Introduction: Clamping Cauls
In woodworking Cauls are beams that are used to distribute and direct clamping force over a long length. Generally they are just stout beams that are clamped at the ends. Calling them Cauls officially makes them tools so they don't get thrown out during shop clean up. The downside is that you have to hold and tighten clamps on both sides of the beams and also, you have to have the clamps. These Cauls have built in clamps which make them easier to manage. Three can be made for a lot less than the cost of a single clamp.
Step 1: Select Beam
The thicker the beam the less it will bend but the heaver in will be. 2-1/2" thickness is a good compromise for Cauls two to three feet long. I am making these beams 28" long, 2-1/2" thick, and 1-3/4" wide. I am clamping 24" wide panels so this is a good size for me. I make three of them so I have one at each end of the panel and one in the middle.You can make three Cauls, 32" long, with a single 8' 2x3
Step 2: Mark and Drill Holes
Marks for hole about 1" for each edge. Drill the bottom pieces with a 5/16" drill bit. Drill the top ones with a 5/8" or 3/4"bit.
Step 3: Cut Threaded Rod
You can get 10' of 3/8 - 16 threaded rod at Home Depot for less than 7 bucks. Use a hack saw to cut to the desired length. I am cutting mine to 12" because I only need a clamp throat distance of about 6". (5" for the Cual thicknesses, 6" for the panel, and an inch to spare.) You can make yours any length you want.
Step 4: Tap Holes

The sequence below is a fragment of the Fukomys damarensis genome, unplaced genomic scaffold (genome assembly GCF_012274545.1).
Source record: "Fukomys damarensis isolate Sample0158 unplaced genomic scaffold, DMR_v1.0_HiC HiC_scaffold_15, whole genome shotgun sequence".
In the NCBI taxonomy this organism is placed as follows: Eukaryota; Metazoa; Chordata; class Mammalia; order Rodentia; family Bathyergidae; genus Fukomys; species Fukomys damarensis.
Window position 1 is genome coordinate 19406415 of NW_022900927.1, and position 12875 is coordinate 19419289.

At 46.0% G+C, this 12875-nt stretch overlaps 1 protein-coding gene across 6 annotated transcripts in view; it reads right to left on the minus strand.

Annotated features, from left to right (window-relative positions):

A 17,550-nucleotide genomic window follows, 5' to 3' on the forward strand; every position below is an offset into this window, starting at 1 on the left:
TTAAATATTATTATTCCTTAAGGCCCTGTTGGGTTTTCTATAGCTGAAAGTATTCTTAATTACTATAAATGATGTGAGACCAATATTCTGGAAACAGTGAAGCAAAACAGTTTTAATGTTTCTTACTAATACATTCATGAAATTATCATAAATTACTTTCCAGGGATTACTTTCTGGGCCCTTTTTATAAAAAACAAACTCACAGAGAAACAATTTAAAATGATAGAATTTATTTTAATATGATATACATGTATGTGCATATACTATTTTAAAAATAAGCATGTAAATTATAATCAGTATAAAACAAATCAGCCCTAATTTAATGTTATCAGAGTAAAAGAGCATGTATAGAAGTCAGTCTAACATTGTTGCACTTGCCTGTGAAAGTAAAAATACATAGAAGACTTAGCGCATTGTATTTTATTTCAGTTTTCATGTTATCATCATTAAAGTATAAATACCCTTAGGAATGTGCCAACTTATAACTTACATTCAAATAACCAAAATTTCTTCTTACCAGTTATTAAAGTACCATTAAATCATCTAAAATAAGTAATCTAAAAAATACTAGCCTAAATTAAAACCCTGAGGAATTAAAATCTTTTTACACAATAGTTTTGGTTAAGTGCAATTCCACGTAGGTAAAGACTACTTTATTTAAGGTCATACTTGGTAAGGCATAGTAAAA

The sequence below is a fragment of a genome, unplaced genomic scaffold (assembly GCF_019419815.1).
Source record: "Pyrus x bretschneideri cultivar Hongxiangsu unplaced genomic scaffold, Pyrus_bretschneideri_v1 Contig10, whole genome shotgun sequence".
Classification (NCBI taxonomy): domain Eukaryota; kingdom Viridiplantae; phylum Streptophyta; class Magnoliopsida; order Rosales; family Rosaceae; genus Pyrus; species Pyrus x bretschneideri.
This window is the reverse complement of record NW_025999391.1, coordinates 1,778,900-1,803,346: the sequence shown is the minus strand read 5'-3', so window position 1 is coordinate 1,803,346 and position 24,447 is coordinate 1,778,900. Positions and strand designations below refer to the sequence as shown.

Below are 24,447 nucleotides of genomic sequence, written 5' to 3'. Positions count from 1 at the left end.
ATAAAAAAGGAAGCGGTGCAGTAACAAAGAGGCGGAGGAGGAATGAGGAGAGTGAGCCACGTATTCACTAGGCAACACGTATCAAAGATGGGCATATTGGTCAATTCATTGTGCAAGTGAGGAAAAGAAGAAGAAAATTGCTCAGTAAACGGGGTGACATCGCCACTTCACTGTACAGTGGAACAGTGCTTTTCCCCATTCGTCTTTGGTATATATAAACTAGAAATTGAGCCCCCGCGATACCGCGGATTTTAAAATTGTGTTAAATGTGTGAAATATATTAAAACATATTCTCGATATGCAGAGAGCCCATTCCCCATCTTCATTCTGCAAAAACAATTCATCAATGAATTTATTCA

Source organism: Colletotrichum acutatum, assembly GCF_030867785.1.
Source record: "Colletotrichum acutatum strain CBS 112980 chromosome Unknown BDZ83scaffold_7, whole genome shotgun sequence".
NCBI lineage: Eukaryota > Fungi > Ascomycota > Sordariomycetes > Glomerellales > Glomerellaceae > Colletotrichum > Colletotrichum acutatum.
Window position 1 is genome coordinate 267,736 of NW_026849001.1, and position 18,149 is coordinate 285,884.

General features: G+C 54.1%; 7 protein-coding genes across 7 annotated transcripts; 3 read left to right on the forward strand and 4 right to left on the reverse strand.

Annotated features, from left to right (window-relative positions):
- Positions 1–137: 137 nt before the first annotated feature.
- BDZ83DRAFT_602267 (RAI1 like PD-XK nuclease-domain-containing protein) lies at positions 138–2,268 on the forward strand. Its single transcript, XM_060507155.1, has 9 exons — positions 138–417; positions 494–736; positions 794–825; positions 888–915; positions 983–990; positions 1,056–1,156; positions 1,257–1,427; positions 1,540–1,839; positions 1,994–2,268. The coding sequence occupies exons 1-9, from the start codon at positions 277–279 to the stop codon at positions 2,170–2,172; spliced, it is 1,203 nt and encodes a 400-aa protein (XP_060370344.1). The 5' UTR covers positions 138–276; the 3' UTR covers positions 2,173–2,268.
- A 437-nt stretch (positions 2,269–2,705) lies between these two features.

Tap the bottom holes on the bottom pieces with a 3/8 -16 tap. Note that my tap does no go all the way through. That is because I don't have a long tap nor $20 to buy one. Instead I will made a poor mans tap
Step 5: Poor Man's Tap
Use a triangular file to file four groves into the one end of each threaded rod. (It even kinda looks like a tap). They will finish tapping the holes as the rod are installed into the beam.
Step 6: Install Thread Rods
Tighten two, 3/8 - 16 nuts together on the rod near the bottom and use a wrench to install rod into the beam. Remove nuts when done.
Step 7: Apply Packing Tape
Put packing tape on the clamping side of both the top and bottom beams. This will keep them from accidentally getting glued to your work.
Step 8: Assemble
Place top Caul onto screws. They are held and locked down in place with wing nuts and washers. I use Lock Block because they just slip into place and lock down. See the Lock Block Instructable for more information.
Sometime the Cauls will bow with pressure or it may need extra force in a specific place. I use plastic playing cards as shims. A pack of cards is cheap. A pack missing a card is free.
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